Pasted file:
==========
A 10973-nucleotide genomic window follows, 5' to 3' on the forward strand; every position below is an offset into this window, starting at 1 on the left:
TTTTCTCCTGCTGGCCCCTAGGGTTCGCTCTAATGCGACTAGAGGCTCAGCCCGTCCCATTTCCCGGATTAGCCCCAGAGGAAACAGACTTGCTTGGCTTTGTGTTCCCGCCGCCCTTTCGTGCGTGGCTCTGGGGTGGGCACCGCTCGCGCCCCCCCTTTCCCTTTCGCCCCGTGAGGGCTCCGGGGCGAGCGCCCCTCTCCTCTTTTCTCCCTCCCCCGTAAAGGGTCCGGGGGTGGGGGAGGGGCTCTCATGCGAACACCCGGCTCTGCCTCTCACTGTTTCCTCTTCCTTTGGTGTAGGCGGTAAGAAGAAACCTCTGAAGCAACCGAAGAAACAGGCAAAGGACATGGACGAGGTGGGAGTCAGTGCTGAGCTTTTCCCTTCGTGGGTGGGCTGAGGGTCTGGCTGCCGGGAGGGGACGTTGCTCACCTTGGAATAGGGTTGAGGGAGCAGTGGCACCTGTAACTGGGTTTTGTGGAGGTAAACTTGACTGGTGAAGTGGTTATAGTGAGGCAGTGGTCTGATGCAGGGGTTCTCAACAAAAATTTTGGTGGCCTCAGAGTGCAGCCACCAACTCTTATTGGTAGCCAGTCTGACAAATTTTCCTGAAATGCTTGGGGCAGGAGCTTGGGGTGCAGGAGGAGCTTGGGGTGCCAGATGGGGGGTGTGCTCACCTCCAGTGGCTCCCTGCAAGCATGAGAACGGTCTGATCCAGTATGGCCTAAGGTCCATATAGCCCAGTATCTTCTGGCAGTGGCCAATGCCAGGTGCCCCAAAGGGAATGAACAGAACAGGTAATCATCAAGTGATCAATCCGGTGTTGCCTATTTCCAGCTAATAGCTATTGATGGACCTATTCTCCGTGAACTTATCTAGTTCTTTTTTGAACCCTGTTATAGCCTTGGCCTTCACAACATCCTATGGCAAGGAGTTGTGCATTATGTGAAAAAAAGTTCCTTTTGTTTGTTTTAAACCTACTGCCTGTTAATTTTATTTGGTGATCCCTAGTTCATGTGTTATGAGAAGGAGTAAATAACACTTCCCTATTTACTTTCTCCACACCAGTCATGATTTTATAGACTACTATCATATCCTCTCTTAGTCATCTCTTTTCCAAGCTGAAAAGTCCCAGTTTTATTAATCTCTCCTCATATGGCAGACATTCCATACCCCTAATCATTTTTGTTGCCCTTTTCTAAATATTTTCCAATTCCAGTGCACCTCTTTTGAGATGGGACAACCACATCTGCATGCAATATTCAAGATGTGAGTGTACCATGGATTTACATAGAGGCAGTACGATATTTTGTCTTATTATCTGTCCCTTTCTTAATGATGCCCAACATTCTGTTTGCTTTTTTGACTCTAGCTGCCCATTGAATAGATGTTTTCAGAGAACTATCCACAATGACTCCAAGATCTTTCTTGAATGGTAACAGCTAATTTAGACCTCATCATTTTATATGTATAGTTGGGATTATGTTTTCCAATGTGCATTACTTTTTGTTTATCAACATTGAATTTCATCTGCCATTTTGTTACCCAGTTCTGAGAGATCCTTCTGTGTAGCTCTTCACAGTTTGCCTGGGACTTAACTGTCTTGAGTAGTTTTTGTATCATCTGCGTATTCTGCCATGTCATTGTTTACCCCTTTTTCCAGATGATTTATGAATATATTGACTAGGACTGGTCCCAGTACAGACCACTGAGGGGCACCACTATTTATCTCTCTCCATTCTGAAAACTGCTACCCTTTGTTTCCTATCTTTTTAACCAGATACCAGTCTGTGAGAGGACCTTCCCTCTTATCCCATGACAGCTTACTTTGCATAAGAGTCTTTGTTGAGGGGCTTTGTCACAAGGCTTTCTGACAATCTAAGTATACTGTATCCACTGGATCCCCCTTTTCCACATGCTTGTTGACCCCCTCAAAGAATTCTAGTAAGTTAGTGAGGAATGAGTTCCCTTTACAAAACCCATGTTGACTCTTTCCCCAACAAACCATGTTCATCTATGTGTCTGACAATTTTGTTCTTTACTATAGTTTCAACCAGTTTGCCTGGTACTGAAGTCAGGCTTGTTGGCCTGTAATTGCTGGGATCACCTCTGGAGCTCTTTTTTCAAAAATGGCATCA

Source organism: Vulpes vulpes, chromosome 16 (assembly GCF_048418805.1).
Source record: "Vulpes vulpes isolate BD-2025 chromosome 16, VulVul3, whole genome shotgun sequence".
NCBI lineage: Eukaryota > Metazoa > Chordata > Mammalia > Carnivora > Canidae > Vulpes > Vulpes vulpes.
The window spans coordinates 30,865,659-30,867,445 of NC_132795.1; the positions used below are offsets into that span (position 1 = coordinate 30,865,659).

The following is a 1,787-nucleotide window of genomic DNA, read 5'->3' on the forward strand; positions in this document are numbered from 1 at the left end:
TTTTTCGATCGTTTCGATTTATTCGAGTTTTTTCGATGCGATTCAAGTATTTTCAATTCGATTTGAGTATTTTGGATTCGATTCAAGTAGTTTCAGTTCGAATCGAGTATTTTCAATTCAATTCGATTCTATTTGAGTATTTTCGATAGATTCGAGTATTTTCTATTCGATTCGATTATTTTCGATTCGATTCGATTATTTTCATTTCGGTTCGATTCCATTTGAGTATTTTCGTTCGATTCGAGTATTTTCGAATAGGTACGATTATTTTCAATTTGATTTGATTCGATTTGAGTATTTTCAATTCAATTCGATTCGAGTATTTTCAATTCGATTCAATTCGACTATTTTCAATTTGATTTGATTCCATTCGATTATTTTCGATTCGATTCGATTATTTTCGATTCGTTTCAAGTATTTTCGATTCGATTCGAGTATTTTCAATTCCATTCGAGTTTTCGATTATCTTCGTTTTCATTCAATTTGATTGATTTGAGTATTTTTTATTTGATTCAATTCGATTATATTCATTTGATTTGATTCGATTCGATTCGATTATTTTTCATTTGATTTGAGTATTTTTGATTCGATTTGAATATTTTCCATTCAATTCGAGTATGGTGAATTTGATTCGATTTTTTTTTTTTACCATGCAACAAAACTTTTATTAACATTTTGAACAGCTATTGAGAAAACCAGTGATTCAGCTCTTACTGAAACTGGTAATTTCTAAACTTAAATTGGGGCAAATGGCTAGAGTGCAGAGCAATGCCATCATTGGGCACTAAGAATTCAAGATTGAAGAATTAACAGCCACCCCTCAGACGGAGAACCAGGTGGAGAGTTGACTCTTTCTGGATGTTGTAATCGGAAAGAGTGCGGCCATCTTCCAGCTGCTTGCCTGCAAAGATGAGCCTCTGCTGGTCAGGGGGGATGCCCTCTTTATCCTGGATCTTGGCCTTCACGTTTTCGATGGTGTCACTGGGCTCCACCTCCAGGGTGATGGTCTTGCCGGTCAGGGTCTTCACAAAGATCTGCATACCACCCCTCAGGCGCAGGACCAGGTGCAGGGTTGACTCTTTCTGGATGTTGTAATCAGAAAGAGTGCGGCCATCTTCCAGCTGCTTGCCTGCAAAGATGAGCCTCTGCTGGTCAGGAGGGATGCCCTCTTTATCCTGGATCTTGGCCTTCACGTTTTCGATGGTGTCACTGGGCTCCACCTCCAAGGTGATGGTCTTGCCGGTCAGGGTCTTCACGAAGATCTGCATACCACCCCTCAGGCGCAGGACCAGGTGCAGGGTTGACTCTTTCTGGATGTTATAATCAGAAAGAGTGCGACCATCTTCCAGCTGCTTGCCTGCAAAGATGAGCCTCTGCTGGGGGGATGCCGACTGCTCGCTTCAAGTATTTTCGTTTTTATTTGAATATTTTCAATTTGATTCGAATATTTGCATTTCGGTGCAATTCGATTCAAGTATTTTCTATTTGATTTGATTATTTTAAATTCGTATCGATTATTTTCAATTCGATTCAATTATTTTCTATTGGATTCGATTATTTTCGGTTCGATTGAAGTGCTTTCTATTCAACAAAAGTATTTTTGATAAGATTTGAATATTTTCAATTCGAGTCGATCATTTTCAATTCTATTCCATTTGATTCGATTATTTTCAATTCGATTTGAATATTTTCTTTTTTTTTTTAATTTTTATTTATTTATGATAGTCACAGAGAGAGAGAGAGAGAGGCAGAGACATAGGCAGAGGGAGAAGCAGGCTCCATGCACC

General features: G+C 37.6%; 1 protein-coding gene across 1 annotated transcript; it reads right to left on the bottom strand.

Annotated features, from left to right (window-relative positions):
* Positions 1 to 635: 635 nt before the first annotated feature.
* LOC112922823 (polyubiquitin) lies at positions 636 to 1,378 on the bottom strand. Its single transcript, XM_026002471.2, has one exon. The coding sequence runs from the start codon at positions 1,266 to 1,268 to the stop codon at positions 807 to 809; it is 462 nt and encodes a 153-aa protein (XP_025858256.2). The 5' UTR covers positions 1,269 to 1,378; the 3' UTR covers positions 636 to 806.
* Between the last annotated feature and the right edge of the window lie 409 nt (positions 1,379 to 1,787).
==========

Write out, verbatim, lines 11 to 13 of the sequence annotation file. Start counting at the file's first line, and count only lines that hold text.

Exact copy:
* Positions 1 to 635: 635 nt before the first annotated feature.
* LOC112922823 (polyubiquitin) lies at positions 636 to 1,378 on the bottom strand. Its single transcript, XM_026002471.2, has one exon. The coding sequence runs from the start codon at positions 1,266 to 1,268 to the stop codon at positions 807 to 809; it is 462 nt and encodes a 153-aa protein (XP_025858256.2). The 5' UTR covers positions 1,269 to 1,378; the 3' UTR covers positions 636 to 806.
* Between the last annotated feature and the right edge of the window lie 409 nt (positions 1,379 to 1,787).